I’ve heard from several parents lately about how they handled the moment their child asked if there really was a Santa Claus. Surprisingly, most people I’ve talked to have had trouble lying to their children when confronted. To that I say, where is the fun in having children if you can’t tell them fantastic and hilarious lies? Most parents, when asked, have told their kids in a variety of ways that there is not really a Santa Claus, whether the kid was 3 or 10. I’m not here to judge at what age it’s no longer appropriate for a child to believe in Santa, but I think I would be completely fine with looking my child in the eye and telling him that there is, without a doubt, a Santa Claus.
I also plan on making a great big production out of the tooth fairy, and telling my children that if you swallow a seed it grows into a watermelon in your stomach, it’s the thought that counts, and that they can be whatever they want to be when they grow up. We all know now that you can’t really be whatever you want to be when you grow up. For instance, I could never have been a Chinese acrobat, the Dalai Lama or a vampire. Also, my ship sailed on Olympic figure skater fairly early on. I don’t think these are things we need to reveal to children, as there is nothing wrong with a little imagination. Plus, if they wait to learn these things on their own, they will probably be at an age where other life developments take place and compensate for lost dreams. Such as being able to watch PG-13 and R-rated movies, talking to boys on the phone, spending paper route money on comics and getting the grown-up jokes on the Muppet Show.
I understand to adult sensibilities the idea of a fat man in costume who breaks into your house, eats your cookies and drops off some unidentifiable wrapped packages is rather disconcerting and in reality probably warrants a call to the police and the bomb squad, but I think the story is pretty harmless. I mean, who has chimneys and real fireplaces anymore?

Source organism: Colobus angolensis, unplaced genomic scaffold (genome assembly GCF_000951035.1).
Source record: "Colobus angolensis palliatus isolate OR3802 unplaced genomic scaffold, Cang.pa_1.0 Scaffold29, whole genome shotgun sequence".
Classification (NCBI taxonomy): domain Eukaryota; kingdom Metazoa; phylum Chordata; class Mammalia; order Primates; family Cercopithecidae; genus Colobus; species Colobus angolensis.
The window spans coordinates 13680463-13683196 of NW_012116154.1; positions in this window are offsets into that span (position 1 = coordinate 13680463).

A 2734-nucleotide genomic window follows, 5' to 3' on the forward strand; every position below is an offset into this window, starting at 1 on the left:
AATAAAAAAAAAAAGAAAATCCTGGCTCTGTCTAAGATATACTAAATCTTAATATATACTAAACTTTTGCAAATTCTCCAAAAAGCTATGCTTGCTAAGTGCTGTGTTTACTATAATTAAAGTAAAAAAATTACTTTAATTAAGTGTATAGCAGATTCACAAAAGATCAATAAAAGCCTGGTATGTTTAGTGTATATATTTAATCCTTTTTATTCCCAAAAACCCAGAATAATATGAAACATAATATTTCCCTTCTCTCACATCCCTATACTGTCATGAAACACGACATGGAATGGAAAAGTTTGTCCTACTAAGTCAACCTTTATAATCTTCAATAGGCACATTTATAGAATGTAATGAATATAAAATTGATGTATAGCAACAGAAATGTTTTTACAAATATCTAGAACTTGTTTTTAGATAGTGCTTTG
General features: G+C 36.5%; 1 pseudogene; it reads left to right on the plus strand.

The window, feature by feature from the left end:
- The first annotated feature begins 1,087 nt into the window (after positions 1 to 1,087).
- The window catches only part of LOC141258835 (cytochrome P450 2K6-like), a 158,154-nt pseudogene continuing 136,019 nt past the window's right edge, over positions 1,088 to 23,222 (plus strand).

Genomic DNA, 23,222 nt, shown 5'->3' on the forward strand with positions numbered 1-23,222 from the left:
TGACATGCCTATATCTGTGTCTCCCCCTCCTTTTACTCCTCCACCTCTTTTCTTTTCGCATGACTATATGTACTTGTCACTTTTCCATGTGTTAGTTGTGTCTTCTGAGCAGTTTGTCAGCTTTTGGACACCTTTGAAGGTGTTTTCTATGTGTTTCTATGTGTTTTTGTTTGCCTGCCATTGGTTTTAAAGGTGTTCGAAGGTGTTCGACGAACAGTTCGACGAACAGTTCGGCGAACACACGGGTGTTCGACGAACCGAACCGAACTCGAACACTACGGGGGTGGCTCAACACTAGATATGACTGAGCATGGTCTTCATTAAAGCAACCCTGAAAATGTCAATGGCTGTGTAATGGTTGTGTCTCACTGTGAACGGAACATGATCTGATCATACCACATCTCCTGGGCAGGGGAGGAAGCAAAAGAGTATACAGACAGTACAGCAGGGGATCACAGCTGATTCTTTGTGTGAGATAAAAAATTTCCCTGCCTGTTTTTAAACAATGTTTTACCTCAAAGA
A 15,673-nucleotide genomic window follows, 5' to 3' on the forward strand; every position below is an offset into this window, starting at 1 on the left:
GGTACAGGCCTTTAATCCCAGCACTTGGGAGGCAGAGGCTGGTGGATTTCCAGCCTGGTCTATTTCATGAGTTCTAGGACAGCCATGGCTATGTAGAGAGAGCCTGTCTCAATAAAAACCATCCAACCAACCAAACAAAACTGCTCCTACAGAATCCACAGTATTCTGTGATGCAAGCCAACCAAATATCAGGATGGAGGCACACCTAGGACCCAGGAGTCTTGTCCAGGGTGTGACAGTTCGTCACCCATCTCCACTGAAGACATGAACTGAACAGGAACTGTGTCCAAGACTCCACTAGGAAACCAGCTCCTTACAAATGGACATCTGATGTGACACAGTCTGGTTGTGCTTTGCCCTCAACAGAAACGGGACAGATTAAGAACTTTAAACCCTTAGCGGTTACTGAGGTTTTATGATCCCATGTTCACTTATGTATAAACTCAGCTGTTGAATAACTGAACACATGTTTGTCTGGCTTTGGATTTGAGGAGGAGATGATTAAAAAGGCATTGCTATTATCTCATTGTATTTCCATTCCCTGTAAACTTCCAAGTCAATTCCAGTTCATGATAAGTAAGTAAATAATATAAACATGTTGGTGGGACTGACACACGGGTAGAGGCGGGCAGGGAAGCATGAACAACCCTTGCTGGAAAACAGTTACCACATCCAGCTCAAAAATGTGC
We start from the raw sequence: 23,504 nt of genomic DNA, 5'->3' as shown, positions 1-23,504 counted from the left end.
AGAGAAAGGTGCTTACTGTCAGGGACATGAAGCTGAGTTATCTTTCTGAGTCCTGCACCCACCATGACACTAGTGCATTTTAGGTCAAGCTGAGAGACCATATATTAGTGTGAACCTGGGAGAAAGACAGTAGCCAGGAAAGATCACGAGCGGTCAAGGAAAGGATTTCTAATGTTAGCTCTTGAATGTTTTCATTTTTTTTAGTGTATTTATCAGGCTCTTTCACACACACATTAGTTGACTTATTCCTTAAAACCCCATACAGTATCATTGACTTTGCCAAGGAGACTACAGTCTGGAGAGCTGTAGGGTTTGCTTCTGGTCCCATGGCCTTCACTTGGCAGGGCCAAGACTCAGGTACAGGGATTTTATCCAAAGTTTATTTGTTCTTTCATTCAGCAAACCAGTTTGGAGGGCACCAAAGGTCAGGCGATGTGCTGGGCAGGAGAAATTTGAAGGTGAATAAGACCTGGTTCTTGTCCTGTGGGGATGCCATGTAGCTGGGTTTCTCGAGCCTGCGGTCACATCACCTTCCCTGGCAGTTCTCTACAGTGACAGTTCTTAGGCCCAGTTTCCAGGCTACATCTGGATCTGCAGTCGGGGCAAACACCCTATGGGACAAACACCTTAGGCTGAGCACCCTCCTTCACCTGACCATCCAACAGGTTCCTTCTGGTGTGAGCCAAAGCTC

Personally, I never questioned whether Santa could get to every child in the world, or whether he could do it in one night, and I caught on to time zones pretty early so I was on board with Santa for a while. I was also acutely aware that Hanukkah, which Santa had nothing to do with, was supposed to come with presents and did not, which I thought was no coincidence. Eventually, my education stood in the way of my belief in Santa Claus, along with the concept of just how many people were in the world and how long it would really take to visit them all. (I used to insist to my mother that everyone in the world could fit in our house, standing on top of each other of course). Regardless, I still love the idea that the entire year culminates in this holiday whose celebration depends solely on a feat of magic.